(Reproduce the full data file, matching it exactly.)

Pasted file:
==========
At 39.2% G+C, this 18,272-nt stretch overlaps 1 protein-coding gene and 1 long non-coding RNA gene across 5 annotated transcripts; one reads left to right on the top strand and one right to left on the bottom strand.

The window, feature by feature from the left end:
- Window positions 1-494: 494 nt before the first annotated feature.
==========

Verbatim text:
At 39.2% G+C, this 18,272-nt stretch overlaps 1 protein-coding gene and 1 long non-coding RNA gene across 5 annotated transcripts; one reads left to right on the top strand and one right to left on the bottom strand.

The window, feature by feature from the left end:
- Window positions 1-494: 494 nt before the first annotated feature.